Brave Albion Inspirations #1: Tess of the D’Ubervilles

Okay, so I’ve decided to start a series of blog posts about the works that inspired me the most when creating the characters and places in the world of Brave Albion. Since I’ve been mainly talking about characters recently, I figured I’d wrap up that theme today by talking about the character who was my initial inspiration for Áine: Tess Durbeyfield, who was the titular character of Thomas Hardy’s classic novella Tess of the D’Ubervilles.

If you haven’t read this novel, you really need to pick it up. It’s very short, but the main character is unforgettable and has some of the greatest quotes in classic literature. In my humble opinion, that is. During the time of its publication, the story was met with some controversy. In the late nineteenth century, the time when the story takes place, there was this shift in the role of agricultural workers and a crisis in the identity and value of noble bloodlines. The story spoke about these things, and in a way that most of the aristocracy at the time didn’t appreciate. Nevertheless, it’s become one of Hardy’s greatest works in recent years and gives us one of the best female protagonists in the world.

Tess is intelligent, passionate, and strikingly beautiful. But she is anything but a Mary Sue, or a model of perfection. In fact, there are those that believe she was the representation of original sin and the epitome of those who suffer for crimes that are not their own or out of their control. It is true that she is almost mythic in her role within the story. More than once she is referred to by the name of an ancient Greek goddess.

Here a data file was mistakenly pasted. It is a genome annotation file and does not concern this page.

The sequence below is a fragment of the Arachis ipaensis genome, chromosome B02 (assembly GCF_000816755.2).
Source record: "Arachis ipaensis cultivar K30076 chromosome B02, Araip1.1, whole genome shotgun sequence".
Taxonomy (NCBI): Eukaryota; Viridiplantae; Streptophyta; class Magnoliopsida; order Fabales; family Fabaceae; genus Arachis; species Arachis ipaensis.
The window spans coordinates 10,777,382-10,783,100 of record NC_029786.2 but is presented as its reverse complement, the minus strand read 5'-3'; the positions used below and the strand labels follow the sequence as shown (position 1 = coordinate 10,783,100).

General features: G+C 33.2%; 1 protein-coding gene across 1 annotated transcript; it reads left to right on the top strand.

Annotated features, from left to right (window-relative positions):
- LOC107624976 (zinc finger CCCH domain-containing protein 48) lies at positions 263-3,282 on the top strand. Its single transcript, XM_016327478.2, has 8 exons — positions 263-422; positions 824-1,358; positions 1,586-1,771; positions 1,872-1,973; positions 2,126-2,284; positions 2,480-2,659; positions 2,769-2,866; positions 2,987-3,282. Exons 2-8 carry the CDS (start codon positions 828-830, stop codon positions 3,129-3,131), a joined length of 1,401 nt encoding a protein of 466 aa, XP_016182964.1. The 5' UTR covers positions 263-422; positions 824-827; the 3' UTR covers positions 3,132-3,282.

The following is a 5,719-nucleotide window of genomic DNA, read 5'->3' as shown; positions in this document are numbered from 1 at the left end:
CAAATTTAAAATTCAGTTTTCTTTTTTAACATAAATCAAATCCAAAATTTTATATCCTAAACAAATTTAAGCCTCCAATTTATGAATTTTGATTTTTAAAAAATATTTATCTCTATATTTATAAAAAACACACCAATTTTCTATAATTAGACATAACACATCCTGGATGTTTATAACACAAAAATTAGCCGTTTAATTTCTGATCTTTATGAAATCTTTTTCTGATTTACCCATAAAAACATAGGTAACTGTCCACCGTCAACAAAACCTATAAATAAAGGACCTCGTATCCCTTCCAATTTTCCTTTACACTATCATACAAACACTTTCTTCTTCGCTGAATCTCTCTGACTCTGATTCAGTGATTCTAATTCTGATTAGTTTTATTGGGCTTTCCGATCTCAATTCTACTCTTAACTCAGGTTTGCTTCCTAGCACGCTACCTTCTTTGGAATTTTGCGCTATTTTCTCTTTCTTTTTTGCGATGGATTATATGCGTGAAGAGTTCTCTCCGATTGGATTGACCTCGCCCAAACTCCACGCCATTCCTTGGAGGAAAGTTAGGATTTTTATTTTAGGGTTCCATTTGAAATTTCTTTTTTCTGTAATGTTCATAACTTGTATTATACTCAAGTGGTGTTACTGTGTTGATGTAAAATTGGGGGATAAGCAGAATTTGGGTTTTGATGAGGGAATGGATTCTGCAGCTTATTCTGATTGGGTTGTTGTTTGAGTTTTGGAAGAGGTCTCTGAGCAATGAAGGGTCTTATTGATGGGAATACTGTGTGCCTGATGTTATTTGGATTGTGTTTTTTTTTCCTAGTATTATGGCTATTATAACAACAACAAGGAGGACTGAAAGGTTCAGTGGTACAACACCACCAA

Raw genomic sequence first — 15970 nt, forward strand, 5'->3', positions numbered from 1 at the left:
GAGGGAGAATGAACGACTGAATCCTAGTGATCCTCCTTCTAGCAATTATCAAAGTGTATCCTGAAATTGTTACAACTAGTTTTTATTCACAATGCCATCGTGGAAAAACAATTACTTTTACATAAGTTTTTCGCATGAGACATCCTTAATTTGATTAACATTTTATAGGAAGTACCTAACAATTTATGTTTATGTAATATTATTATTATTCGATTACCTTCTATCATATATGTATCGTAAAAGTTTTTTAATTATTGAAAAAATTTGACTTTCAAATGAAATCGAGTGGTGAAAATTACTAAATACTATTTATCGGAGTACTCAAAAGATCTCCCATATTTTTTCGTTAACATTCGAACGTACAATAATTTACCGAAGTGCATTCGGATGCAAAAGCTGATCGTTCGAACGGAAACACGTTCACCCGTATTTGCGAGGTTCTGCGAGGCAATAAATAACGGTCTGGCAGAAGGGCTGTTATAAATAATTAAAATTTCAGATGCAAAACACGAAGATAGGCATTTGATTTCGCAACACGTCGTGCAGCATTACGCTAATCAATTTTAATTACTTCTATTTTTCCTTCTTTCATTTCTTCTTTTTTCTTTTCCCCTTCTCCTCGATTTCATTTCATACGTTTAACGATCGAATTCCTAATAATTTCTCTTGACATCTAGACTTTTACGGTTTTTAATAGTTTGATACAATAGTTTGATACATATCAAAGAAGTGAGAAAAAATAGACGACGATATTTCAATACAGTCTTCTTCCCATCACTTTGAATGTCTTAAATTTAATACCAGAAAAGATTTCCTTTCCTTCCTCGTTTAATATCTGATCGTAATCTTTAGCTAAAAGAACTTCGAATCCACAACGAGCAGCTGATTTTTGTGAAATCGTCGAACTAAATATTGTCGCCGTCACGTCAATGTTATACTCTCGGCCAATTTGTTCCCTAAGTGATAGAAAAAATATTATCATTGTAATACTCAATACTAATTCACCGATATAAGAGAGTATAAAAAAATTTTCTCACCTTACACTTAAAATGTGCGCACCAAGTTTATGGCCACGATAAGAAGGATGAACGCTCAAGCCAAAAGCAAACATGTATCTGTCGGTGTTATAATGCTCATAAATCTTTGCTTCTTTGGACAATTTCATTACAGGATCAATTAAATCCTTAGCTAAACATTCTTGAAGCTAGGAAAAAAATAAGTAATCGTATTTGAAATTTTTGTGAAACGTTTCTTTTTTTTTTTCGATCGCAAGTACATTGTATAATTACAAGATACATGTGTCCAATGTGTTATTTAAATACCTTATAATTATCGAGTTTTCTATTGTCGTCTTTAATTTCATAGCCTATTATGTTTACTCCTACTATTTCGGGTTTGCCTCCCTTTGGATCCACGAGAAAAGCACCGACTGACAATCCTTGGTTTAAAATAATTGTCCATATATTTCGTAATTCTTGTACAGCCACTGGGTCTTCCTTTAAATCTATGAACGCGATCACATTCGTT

Tess was born to a farm family, long withdrawn from their supposed noble lineage. She works as a milkmaid, and a farmhand. But she isn’t content to this life, the way her parents were. No, her mind has been poisoned by the greatest disease of all. Dreams. And like any good dreamer, she reads and reads, hoping to understand more the nature of her disease, not realizing that books are simply adding to the poison in her veins. She is well-read, with an inquisitive mind. And when she discovers that she has nobility in her blood, she goes to work at the mansion of the D’Ubervilles, of which she is related. Her life is changed and she finds herself around the people her mind has always craved to be around. She is a thinker, a reader, and this is the group for which she was always meant.

In my story, Áine is the daughter of a Librarian. Librarians act as servants to the Emperor, and then to the nobility. As the House Librarian to Lord Caraway, he has the ability to read and is often sent to collect, find, and deliver certain novels. Librarians are discouraged from having children, but Áine and her brother were born before he took on the role. Understanding the beauty of books, he taught his children how to read. But it was his daughter who was the dreamer, and as I said before, books only further the poison of dreams. Infected in her heart and soul, she was addicted to reading, but in a world where that was a right only permitted to nobility and to Librarians.

She has been filling her mind with ideas and histories, stories and dreams, for most of her life. And much like Tess, it has given her an inquisitive mind and a longing heart. Also, much like Tess, she is extremely committed to her family. So, to keep them together, she must constantly hide the symptoms of a dreamer. She has learned never to ask too many questions, never to say words she shouldn’t know, never mention ideas that wouldn’t be natural for a girl of her position. Of course, as the story goes on, Áine differs much from the tale of Tess, but the heart is still there. She goes to live at a manor, she finds herself around nobility, and she discovers that it is nothing like what she may have imagined, though in ways that are very different than the story of Tess.

What great characters and novels inspired and influenced you in your books? Let me know in the comments below, I’d love to hear them. Pick up a copy of Tess of the D’Ubervilles and give it a read sometime, as well. It’s a great story by a very talented writer. As always, thanks for reading.